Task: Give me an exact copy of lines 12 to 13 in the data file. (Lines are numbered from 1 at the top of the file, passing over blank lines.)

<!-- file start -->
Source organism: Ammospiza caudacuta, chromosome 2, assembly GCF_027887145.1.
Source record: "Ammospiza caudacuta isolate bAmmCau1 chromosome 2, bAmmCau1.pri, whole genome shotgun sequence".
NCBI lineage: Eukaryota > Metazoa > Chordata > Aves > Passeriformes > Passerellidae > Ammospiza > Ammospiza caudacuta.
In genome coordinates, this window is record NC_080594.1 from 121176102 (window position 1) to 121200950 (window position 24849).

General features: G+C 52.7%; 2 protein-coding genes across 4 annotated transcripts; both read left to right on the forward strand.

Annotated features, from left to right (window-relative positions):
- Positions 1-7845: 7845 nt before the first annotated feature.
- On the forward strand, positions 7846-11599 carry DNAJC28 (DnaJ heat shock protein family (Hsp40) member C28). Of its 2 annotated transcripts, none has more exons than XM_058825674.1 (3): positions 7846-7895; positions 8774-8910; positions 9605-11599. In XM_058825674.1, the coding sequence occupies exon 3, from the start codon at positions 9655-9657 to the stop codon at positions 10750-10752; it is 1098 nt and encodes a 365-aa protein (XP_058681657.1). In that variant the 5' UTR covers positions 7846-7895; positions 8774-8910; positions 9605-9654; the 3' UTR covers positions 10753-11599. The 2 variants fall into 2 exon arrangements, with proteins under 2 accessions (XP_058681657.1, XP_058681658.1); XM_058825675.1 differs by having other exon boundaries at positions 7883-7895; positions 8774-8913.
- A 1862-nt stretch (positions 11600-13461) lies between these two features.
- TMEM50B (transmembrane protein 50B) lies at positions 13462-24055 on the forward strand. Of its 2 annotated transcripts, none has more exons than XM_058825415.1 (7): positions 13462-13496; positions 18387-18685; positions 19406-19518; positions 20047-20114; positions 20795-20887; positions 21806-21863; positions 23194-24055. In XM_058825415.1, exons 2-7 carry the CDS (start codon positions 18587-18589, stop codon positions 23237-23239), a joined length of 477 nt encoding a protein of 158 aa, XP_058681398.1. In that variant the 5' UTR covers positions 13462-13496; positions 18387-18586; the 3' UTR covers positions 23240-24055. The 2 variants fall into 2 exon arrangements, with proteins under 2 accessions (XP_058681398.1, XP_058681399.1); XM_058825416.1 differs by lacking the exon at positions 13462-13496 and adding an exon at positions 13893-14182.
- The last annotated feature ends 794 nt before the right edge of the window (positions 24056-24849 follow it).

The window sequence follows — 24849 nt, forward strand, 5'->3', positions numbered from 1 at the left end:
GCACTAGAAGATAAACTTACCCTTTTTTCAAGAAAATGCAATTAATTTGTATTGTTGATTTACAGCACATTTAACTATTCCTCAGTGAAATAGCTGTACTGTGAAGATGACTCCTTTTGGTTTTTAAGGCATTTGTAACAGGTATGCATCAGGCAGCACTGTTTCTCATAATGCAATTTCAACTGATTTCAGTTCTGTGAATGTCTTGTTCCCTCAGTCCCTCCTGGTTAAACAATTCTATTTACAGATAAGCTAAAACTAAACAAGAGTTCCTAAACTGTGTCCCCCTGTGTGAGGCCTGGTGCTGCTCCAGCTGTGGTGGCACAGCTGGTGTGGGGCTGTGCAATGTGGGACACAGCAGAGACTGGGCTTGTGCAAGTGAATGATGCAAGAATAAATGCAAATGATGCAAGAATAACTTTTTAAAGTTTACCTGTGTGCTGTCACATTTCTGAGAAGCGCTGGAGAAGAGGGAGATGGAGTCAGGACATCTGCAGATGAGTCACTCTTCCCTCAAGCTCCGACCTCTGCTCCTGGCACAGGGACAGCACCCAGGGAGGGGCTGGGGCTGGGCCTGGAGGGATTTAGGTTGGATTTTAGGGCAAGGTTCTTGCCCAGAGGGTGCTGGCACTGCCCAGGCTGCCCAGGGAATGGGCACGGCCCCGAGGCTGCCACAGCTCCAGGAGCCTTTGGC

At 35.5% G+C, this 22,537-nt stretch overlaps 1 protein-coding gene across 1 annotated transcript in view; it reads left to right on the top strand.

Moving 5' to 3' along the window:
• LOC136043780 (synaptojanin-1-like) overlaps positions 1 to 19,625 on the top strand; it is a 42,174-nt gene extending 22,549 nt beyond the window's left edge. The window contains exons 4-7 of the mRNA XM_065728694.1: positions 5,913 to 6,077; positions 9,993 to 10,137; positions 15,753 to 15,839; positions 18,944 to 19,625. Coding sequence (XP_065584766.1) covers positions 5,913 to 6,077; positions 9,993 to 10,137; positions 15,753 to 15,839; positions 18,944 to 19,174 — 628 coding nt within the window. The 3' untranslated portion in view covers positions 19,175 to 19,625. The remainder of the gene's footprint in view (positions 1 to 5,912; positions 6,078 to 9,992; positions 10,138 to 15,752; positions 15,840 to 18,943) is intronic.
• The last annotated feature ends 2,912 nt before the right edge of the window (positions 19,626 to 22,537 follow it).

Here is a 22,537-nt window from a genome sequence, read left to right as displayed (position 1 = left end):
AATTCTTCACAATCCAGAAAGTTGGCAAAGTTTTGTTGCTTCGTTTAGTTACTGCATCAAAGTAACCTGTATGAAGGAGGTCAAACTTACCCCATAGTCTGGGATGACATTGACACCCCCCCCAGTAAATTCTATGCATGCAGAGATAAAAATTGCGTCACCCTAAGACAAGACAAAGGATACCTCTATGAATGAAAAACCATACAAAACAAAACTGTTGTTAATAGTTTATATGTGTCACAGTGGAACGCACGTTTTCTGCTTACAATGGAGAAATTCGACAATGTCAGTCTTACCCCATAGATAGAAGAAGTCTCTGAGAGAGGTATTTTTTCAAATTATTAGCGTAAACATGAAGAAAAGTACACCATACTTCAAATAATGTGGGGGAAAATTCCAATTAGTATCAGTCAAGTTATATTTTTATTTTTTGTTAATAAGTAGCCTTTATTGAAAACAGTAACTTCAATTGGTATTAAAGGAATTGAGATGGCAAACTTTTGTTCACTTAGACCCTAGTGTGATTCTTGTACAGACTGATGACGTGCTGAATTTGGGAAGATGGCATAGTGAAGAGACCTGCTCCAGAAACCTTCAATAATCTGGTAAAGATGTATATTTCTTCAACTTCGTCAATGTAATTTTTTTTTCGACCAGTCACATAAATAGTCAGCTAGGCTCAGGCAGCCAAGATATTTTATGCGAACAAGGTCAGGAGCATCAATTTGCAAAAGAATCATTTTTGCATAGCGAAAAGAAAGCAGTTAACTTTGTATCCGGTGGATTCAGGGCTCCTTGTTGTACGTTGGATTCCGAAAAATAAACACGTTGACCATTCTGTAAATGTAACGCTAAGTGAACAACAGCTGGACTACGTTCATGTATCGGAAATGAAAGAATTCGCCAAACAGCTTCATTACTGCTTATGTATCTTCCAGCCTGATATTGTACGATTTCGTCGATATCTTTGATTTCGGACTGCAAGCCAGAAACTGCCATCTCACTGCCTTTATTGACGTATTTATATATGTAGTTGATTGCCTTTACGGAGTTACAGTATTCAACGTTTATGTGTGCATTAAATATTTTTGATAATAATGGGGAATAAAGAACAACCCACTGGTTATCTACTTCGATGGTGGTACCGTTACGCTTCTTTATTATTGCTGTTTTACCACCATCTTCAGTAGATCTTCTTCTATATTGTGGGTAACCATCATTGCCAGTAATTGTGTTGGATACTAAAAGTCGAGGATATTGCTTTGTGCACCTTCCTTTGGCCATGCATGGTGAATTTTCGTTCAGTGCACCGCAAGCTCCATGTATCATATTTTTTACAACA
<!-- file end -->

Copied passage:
The window sequence follows — 24849 nt, forward strand, 5'->3', positions numbered from 1 at the left end:
GCACTAGAAGATAAACTTACCCTTTTTTCAAGAAAATGCAATTAATTTGTATTGTTGATTTACAGCACATTTAACTATTCCTCAGTGAAATAGCTGTACTGTGAAGATGACTCCTTTTGGTTTTTAAGGCATTTGTAACAGGTATGCATCAGGCAGCACTGTTTCTCATAATGCAATTTCAACTGATTTCAGTTCTGTGAATGTCTTGTTCCCTCAGTCCCTCCTGGTTAAACAATTCTATTTACAGATAAGCTAAAACTAAACAAGAGTTCCTAAACTGTGTCCCCCTGTGTGAGGCCTGGTGCTGCTCCAGCTGTGGTGGCACAGCTGGTGTGGGGCTGTGCAATGTGGGACACAGCAGAGACTGGGCTTGTGCAAGTGAATGATGCAAGAATAAATGCAAATGATGCAAGAATAACTTTTTAAAGTTTACCTGTGTGCTGTCACATTTCTGAGAAGCGCTGGAGAAGAGGGAGATGGAGTCAGGACATCTGCAGATGAGTCACTCTTCCCTCAAGCTCCGACCTCTGCTCCTGGCACAGGGACAGCACCCAGGGAGGGGCTGGGGCTGGGCCTGGAGGGATTTAGGTTGGATTTTAGGGCAAGGTTCTTGCCCAGAGGGTGCTGGCACTGCCCAGGCTGCCCAGGGAATGGGCACGGCCCCGAGGCTGCCACAGCTCCAGGAGCCTTTGGC